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Posts: 4,169 Member Since:20/01/2011

#8 [url]

May 19 17 7:52 PM

What's been explained to me, and confirmed by several manufacturers is that there are not enough clock cycles at higher sample rates to compute the filter properly, so aliasing is much worse at 2x and 4x rates.

Last Edited By: zmix May 19 17 8:21 PM. Edited 1 time.

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gtoledo3

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Posts: 4,181 Member Since:23/10/2013

#9 [url]

May 20 17 9:00 AM

Very interesting... makes sense.

There can't really be an equivalent to "offline rendering" for capturing live music... but so much can be handled more eloquently in the visual realm because of the possibility of that.

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maarvold

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Posts: 3,145 Member Since:23/01/2011

#10 [url]

May 20 17 9:18 AM

zmix wrote:
What's been explained to me, and confirmed by several manufacturers is that there are not enough clock cycles at higher sample rates to compute the filter properly, so aliasing is much worse at 2x and 4x rates.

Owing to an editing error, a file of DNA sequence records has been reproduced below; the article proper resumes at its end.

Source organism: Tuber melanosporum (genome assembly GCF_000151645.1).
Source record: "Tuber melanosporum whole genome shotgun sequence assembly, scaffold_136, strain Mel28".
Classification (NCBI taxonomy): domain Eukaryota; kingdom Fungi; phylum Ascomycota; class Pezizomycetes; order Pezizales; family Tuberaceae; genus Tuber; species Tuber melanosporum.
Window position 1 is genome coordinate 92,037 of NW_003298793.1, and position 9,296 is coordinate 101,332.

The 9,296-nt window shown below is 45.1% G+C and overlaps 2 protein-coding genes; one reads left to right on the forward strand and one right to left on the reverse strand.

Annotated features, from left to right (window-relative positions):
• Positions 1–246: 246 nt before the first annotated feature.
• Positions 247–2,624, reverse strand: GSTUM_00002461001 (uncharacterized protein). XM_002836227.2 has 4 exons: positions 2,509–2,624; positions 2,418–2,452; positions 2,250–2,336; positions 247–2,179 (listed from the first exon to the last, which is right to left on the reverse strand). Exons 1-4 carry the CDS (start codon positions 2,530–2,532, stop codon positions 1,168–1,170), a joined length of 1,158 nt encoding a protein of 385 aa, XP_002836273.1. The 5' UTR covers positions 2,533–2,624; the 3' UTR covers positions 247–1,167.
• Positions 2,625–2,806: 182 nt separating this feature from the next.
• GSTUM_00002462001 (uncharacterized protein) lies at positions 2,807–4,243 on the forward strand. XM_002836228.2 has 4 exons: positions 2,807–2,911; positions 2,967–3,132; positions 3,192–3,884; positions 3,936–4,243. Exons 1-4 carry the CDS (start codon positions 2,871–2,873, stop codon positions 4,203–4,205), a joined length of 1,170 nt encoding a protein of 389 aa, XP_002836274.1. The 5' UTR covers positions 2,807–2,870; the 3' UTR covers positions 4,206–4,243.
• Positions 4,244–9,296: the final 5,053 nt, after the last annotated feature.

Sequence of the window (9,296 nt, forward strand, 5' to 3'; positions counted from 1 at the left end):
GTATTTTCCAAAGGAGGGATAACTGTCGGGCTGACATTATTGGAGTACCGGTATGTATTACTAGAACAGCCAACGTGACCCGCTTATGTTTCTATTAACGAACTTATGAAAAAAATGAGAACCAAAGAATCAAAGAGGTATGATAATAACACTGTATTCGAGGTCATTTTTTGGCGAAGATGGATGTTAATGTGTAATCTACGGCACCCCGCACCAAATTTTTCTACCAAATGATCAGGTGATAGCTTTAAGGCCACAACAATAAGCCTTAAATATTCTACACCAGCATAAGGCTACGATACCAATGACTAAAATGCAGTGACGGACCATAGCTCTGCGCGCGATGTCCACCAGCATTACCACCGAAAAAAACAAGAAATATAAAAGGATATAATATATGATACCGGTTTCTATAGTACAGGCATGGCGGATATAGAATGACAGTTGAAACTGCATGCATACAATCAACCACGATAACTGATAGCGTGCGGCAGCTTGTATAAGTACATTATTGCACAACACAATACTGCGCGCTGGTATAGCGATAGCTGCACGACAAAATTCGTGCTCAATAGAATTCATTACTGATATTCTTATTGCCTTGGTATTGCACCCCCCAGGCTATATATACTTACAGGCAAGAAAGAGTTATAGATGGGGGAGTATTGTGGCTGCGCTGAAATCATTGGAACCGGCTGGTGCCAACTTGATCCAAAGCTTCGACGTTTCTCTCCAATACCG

I've been happily working at 24-48 almost all the time in recent years.  Thanks for giving me a possible explanation why.  

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zmix

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Posts: 4,169 Member Since:20/01/2011

#11 [url]

May 20 17 11:14 AM

I'd love to know what professionals think about these NARAS guidelines, in the meetings it felt like there was great pushback from working professionals and sycophantic approval from dabblers and dilettantes...

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weedywet

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Posts: 5,957 Member Since:20/01/2011

#12 [url]

May 20 17 11:35 AM

on the one had, I've ALWAYS had issues with the idea of NARAS "guidelines", going back to their Pro Tools session delivery guidelines

There isn't a need to standardize everything in life.

OTOH, I think 96k almost always sounds better in actual implementation and it's what I use the great majority of the time.

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barry hufker

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Posts: 12,201 Member Since:26/01/2011

#13 [url]

May 20 17 4:38 PM

I always use 96k to record and master.  I've been pleased with the results over the years.  Of course I downsample to 44.1k when necessary but keep a 96 k master.

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weedywet

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#14 [url]

May 20 17 4:50 PM

I play the 96k file D-A at mastering.
where, after any eq and leveling, it's transferred to consumer formats as well as archived at 24/96